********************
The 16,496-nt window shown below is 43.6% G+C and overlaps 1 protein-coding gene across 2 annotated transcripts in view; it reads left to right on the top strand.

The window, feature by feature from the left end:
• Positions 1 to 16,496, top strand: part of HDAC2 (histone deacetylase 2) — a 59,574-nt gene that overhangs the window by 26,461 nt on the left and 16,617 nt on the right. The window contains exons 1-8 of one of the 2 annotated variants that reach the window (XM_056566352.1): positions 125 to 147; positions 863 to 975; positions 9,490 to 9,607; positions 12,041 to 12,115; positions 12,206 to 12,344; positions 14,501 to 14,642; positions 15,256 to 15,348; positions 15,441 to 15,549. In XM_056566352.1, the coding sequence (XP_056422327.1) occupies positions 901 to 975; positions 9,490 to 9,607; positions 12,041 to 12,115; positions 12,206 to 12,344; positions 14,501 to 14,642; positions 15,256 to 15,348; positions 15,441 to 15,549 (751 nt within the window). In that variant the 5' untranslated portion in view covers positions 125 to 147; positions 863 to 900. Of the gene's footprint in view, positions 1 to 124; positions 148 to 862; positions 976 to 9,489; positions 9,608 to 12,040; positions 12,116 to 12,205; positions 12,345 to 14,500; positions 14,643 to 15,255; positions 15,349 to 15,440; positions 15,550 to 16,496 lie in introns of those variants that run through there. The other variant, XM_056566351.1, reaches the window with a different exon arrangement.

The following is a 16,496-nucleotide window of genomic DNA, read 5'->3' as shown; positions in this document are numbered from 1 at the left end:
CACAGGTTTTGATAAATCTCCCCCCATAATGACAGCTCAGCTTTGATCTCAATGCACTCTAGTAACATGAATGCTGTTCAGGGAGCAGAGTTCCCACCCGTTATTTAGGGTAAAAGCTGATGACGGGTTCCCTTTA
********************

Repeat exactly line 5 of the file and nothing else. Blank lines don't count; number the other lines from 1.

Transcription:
CACAGGTTTTGATAAATCTCCCCCCATAATGACAGCTCAGCTTTGATCTCAATGCACTCTAGTAACATGAATGCTGTTCAGGGAGCAGAGTTCCCACCCGTTATTTAGGGTAAAAGCTGATGACGGGTTCCCTTTA